Month: July 2011

The atomic number of zirconium

Today is my birthday. This year’s honored co-celebrant is Serge Koussevitzky, who would have turned 137 today, if only he had actually put his arms into the sleeves of his overcoat more often. Get past the credits of this late-1940s bit of USIS propaganda, and you can see the man in action, conducting Beethoven’s Egmont Overture:

There’s a story behind this film: it was a single-camera shoot, so Koussevitzky and the BSO pre-recorded the overture, then played along with the recording for several takes; Koussevitzky apparently grew increasingly angry that he couldn’t deviate from his own interpretation.

My lovely wife threw a party last weekend to mark my implacable aging. You are sad that you weren’t there! You can, however, simulate the occasion via drink. Here’s what I concocted for unsuspecting guests:

Second Score

1 oz (30 ml) rye whiskey
⅔ oz (20 ml) pineapple juice
⅔ oz (20 ml) lime juice
⅓ oz (10 ml) apricot brandy
⅓ oz (10 ml) rosé vermouth

Shake well with ice and strain into a cocktail glass; top with

2 oz (60 ml) cold champagne

Cutting down on alcohol? Good heavens, why? Have you seen what this world is coming to? Nevertheless, here’s one for kids of all ages; name courtesy of Jack Miller, who also baked the birthday cake pictured above, a cake that will be spoken of for years to come in hushed, awestruck tones.

Four For Tea

1 oz (30 ml) double-strength green tea
1 oz (30 ml) pineapple juice
⅔ oz (20 ml) lime juice
2 tsp (10 ml) pomegranate molasses

Shake with ice, strain into a glass, and top with

2 oz (60 ml) sparkling apple juice or seltzer

Pomegranate molasses can be found in the Middle Eastern aisle of your local supermarket, or at least where all the couscous and falafel mix gets shelved, I would think. I also used it as part of the brine for twelve pounds of pulled pork, and it worked really rather well. Shahia tayba!

When your dreamboat turns out to be a footnote

I was out of town and otherwise occupied last week, which meant that I missed Ethen Iverson’s reading list. His list of jazz books is now added to my own to-do list, seeing as how I’ve only managed about half of those. His classical list is also superb—I would also, off the top of my head (and avoiding biographies, as Ethan did), add Peter Conrad’s A Song of Love and Death (probably my favorite book on opera); Schoenberg’s Style and Idea collection (what can I say, I find Arnold good company); Pierre Bernac’s The Interpretation of French Song (dazzlingly deep, even if you disagree with it it, it’s the one book you have to specifically disagree with); and Nicolas Slonimsky’s Lexicon of Musical Invective (it seems like it should get old, yet it never, never does). Irwin Bazelon’s film music book (which Ethan mentions) is excellent and in-depth, but I find it kind of curiously bitchy regarding genre films; Christopher Palmer’s more fanboy-ish but, in its own way, equally thorough The Composer in Hollywood is, I find, a nice balance. And I was mildly surprised that the original Pitchfork list that inspired this exercise neglected Nik Cohn’s Awopbopaloobop Awopbamboom, still my favorite book on rock and roll, though to list it is to, admittedly, be forced to acknowledge that rock had pretty much run its course by the late 60s.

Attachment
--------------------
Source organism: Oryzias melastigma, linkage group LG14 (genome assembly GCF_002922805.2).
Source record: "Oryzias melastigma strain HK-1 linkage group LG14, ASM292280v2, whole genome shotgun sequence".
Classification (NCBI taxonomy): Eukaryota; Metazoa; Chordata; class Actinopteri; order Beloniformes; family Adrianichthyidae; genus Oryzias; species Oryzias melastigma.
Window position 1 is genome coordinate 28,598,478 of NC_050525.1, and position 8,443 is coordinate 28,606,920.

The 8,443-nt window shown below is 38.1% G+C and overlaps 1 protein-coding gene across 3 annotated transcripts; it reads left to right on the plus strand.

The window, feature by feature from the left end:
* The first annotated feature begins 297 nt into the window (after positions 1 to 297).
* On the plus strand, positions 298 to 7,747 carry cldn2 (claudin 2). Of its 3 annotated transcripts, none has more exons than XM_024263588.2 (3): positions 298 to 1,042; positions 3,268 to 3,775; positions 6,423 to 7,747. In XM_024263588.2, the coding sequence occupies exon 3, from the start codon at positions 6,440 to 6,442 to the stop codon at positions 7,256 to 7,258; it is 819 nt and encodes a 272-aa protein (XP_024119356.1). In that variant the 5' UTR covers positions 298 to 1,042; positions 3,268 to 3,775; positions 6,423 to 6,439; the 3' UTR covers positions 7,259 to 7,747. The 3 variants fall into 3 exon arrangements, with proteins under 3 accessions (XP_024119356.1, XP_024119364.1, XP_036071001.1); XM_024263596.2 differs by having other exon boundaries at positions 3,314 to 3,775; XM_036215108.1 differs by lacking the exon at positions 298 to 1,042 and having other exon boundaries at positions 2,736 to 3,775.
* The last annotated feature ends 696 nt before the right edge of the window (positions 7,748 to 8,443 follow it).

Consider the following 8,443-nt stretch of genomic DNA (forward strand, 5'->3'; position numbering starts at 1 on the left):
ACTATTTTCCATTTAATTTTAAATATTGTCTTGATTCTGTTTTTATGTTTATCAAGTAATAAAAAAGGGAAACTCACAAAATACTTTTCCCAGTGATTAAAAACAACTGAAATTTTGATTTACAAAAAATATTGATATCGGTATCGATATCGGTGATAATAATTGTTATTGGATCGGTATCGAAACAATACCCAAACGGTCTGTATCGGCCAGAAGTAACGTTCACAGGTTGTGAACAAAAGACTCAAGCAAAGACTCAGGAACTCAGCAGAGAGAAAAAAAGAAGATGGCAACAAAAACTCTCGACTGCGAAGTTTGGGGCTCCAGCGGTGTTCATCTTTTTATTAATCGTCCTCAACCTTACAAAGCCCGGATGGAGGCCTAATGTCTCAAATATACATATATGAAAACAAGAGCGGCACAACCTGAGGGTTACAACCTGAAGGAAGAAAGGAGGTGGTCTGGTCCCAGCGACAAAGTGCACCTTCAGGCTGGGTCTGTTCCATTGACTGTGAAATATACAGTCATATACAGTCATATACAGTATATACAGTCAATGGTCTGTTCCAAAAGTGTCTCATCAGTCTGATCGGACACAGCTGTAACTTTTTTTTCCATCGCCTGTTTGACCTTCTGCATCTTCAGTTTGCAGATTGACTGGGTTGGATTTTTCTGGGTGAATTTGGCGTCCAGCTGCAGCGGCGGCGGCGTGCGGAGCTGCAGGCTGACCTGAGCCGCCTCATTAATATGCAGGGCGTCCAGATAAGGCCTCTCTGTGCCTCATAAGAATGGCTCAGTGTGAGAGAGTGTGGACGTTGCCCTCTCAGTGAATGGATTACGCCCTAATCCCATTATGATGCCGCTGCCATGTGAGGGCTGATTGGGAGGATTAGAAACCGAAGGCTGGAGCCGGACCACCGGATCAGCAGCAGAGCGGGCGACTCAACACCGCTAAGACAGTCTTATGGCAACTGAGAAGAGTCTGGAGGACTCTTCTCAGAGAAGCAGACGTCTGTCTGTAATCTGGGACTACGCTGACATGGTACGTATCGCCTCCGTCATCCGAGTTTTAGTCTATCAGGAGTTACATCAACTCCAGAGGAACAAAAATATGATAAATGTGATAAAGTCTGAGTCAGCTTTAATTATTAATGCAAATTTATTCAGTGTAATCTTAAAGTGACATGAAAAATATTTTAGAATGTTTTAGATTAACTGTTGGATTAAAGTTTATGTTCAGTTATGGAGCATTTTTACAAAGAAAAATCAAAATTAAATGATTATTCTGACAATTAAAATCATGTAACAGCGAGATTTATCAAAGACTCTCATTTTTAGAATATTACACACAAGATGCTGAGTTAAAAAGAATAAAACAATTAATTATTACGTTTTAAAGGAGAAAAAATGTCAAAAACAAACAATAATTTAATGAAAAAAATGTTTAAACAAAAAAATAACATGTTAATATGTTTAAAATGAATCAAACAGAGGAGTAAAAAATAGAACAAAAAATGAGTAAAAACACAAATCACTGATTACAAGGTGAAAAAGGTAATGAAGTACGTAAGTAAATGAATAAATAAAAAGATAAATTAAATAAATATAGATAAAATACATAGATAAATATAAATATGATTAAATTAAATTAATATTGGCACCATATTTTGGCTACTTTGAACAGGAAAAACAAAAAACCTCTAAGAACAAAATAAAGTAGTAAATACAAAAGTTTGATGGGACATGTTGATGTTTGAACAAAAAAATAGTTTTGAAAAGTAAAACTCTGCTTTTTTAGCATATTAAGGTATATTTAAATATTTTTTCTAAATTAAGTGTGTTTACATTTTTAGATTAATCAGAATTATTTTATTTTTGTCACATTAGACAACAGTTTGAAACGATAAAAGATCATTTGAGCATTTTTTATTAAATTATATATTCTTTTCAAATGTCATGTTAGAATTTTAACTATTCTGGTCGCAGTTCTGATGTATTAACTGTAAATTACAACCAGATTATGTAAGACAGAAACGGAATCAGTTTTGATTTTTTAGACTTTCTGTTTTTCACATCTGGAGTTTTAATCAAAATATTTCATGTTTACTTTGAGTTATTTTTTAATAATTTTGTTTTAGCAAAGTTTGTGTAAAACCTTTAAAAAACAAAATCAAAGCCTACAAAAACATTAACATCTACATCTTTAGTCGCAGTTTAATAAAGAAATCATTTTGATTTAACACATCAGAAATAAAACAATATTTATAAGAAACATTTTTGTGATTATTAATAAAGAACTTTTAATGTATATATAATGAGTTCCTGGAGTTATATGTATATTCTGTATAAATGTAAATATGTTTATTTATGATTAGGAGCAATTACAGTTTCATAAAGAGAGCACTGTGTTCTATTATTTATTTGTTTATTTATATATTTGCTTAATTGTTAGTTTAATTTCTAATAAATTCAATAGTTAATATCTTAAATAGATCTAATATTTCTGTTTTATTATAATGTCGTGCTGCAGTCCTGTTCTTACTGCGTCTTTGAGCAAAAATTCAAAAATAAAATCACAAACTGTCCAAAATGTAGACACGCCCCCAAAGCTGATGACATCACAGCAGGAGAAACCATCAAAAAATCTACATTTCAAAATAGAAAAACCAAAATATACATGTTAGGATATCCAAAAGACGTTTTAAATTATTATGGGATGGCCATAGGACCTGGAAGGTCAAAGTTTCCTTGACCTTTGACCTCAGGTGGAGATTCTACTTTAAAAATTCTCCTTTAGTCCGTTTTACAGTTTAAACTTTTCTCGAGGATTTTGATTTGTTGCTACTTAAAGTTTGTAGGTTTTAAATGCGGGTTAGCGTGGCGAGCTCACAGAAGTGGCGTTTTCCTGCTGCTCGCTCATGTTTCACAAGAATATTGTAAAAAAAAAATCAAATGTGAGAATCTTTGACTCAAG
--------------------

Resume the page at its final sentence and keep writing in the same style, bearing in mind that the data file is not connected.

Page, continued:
But I’m coming pretty late to this game, so I thought I’d mix it up a little. So, instead of music books, here’s a list (again, off the top of my head) of five books that aren’t about music but still, nonetheless, changed my musical thinking, directly or obliquely.

  • Richard Rhodes, The Making of the Atomic Bomb. History that not only gives proper due to the minutiae of great historical endeavors, but knows and illustrates that such details are utterly inseparable from the prevailing historical context, even when the people involved are tunnel-vision unaware of that context—a notion permanently embedded in my view of music. Also: a demonstration of the poetic capacity of explaining even the most arcane technical niceties.

  • Garry Wills, Nixon Agonistes. I enjoyed this book long before I actually understood what Wills was doing with it. It’s not only about Nixon, but about the entire period of American history leading up to his presidency; Wills spends lots of time deconstructing and dismantling one book or study of that history after another. After enough time, I’ve realized that any book will yield contradictions if you make enough incisions in it, but that’s Wills’ point, I think: American history is best understood by laying its contradictions bare. It’s an idea that has served me well in getting my head around a piece of music on too many occasions to count.

  • Jules Michelet, Histoire de la Révolution française. Really, anything by Michelet—any of the volumes of his Histoire de France, any of his quirky studies on various aspects of human nature and behavior. If you have the time, struggling (as I do) with a French dictionary handy is advisable—English translations of Michelet tend to be old, somewhat clunky, and incomplete. But even such second-hand Michelet is worth it—there’s nobody quite like him for breadth, for structure, for pacing. The most symphonic historian of all time.